And the administration’s pursuit of reviving the nuclear deal with Iran — as well as lingering upset from the Trump administration over what the kingdom viewed as an insignificant response to Iranian drone attacks on the Aramco oil facilities in Abqaiq — have hardened their position. 

Read more from The Hill’s Alex Gangitano and Laura Kelly. 

Biden fends off climate accounting metric challenge

The Biden administration has fended off another challenge to its effort to assign significant weight to climate impacts in the federal decision-making process.  

The 8th Circuit Court of Appeals rejected an attempt from red states to block the Biden administration’ use of an assessment of how much climate change costs society. 

  • The Biden administration is giving significantly more weight to the potential damage caused by climate change than the Trump administration did.  
  • Republican-led states, led by Missouri, have challenged the Biden administration’s use of certain uniform values across agencies to estimate the cost of climate damage.

A three-judge panel upheld a lower court ruling against these states. The appellate judges wrote that the states lack standing because they can’t pinpoint a specific way in which the Biden administration’ climate cost estimates have harmed them.  

“The Plaintiff States failed to plausibly allege the ‘irreducible constitutional minimum’ of Article III standing — concrete and particularized actual injury in fact that is fairly traceable to defendants’ challenged conduct,” their opinion states.  

“If the States believe that specific agency actions justified by the interim SC-GHG estimates inflict concrete and particularized injury, they may challenge the actions, and the interim [climate cost] estimates themselves,” they wrote.  

When the federal government takes actions — ranging from regulating greenhouse gas emissions to issuing permits for energy projects like pipelines — it has to weigh the cost and benefits of that action.  

One such cost or benefit may be how much the action will worsen or mitigate climate change. In order to find a uniform way to quantify potential climate damages, the Obama, Trump and Biden administrations have assigned monetary values to greenhouse gas emissions, known as their “social costs. “ 

Read more about the ruling here. 

FONDA THE CLIMATE

Jane Fonda says she’s heading back to Washington, kicking off her first in-person climate protest in nearly three years.

The “Grace and Frankie” star announced Thursday that she’s relaunching her high-profile “Fire Drill Friday” demonstrations beginning Dec. 2. 

“We’re coming together to sound the alarm on the climate emergency,” the 84-year-old actress told her nearly 2 million Instagram followers in a video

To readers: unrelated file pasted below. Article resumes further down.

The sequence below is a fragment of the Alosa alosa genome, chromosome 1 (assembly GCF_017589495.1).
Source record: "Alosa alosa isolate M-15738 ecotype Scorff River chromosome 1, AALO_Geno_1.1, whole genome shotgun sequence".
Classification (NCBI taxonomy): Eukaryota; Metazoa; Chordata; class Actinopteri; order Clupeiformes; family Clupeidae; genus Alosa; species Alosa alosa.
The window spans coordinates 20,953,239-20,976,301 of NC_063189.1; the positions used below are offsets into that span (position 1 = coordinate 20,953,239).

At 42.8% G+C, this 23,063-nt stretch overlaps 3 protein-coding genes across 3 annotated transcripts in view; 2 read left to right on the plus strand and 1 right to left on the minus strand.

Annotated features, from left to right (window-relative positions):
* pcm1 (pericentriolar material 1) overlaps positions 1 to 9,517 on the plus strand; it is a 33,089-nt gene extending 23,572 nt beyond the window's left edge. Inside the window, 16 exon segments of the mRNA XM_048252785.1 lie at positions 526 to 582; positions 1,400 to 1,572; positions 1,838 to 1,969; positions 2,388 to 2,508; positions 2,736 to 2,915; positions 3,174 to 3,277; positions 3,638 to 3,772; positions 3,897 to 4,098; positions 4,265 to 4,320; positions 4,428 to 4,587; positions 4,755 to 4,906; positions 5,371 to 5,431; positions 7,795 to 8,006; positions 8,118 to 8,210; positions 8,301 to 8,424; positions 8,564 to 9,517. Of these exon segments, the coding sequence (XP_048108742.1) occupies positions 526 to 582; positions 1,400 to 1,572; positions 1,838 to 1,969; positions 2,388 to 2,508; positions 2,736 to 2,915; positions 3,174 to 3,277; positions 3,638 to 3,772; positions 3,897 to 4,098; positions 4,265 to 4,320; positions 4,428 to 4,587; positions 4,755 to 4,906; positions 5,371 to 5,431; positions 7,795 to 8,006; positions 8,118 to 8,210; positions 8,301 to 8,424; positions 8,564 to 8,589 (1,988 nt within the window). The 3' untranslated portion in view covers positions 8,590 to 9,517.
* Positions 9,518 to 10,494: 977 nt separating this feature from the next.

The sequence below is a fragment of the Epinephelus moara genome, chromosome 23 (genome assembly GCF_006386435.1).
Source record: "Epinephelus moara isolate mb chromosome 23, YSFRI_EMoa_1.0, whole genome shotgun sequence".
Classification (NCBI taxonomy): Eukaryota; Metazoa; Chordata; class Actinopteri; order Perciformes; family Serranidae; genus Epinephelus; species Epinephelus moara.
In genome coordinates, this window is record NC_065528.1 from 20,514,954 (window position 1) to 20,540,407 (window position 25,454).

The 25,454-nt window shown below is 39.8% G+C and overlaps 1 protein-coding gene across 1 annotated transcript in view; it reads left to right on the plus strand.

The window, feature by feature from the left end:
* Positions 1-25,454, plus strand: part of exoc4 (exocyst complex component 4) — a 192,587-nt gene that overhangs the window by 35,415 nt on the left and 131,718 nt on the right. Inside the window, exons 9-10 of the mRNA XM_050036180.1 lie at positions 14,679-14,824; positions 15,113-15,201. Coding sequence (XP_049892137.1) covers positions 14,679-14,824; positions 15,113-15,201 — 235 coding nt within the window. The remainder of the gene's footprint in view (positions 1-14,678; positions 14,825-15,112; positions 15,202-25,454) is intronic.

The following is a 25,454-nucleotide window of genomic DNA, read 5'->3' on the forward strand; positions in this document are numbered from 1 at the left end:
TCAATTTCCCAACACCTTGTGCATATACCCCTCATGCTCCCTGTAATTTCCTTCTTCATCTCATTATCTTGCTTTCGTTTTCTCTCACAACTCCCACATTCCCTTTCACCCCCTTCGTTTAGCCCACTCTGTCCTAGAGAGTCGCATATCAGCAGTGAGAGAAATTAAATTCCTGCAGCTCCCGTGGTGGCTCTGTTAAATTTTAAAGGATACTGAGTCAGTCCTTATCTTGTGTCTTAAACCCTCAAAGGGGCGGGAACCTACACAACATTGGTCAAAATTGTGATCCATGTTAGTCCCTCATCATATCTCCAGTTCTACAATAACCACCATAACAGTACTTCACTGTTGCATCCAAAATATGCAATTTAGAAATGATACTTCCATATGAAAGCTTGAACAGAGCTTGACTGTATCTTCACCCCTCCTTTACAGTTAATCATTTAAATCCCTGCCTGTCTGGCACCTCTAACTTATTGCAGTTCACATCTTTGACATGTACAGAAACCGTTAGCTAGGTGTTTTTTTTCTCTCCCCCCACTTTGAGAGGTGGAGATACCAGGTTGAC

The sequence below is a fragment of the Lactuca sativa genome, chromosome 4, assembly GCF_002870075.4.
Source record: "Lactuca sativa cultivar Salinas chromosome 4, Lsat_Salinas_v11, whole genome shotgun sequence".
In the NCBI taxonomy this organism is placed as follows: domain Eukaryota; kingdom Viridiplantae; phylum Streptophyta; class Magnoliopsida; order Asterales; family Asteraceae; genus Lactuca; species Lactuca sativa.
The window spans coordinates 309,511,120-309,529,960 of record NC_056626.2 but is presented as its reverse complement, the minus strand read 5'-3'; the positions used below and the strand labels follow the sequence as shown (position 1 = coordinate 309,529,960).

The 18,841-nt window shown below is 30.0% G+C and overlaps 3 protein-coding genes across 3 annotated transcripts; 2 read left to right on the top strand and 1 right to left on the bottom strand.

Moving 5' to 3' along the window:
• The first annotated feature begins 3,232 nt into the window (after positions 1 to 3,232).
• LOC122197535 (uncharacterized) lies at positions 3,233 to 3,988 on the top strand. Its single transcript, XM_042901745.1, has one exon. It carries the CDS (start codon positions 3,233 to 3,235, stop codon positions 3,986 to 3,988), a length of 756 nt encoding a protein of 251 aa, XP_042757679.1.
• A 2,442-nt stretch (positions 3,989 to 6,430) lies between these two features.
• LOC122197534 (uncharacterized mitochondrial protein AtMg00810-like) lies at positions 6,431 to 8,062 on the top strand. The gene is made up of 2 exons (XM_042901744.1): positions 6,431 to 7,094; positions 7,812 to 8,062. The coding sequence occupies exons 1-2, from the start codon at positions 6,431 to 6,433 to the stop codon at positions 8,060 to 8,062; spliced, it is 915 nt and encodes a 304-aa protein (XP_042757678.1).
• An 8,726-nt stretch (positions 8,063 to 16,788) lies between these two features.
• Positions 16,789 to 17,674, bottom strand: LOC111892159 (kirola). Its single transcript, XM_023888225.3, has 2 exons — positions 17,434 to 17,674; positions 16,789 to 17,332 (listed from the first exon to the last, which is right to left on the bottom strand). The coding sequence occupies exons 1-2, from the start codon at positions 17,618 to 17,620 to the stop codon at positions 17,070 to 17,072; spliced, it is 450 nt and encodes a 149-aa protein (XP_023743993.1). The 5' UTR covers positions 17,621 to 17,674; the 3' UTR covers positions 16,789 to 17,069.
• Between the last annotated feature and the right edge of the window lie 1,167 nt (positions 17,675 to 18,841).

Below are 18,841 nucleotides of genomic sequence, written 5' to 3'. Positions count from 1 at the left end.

“We need our leaders to step up,” she said. “It’s going to be a big moment — so mark your calendars and pack your bags.” 

Fonda and Greenpeace USA originally launched “Fire Drill Fridays” in 2019 to raise awareness and urge action on climate change. The outspoken performer — often joined at the rallies by other Hollywood figures — was arrested multiple times during the events, which ran for 14 weeks around the nation’s capital. 

As the COVID-19 pandemic began in March, Fonda took the protests virtual. 

Earlier this year, Fonda announced she was creating a climate-focused PAC in order to “defeat the political allies of the fossil fuel industry, no matter which side of the aisle they’re on.” 

Last month, Fonda shared that she was diagnosed with non-Hodgkin’s lymphoma and had begun chemotherapy treatment. She vowed at the time that her cancer diagnosis wouldn’t “interfere” with her climate and political activism. 

Read more here from The Hill’s Judy Kurtz. 

WHAT WE’RE READING

  • Ahead of the Midterms, Energy Lobbyists Plan for a Republican House (The New York Times
  • Secret files suggest chemical giant feared weedkiller’s link to Parkinson’s disease (The Guardian
  • ‘It’s life or death’: Why one Hawaii island’s severe drought problem should scare everyone (SFGate
  • Brazil presidential vote sparks rush to clear more Amazon rainforest (The Financial Times
  • Italy aims for ‘miracle’ with LNG project in energy crunch (Reuters

🦓  Lighter click: Capturing nature’s…beauty? 

That’s it for today, thanks for reading. Check out The Hill’s Energy & Environment page for the latest news, and explore more newsletters here. We’ll see you Monday.  

Tags Biden Carolyn Maloney Derrick Johnson EPA Jackson Mississippi Jackson water crisis Jane Fonda OPEC+ saudi arabia Saudi oil social cost of carbon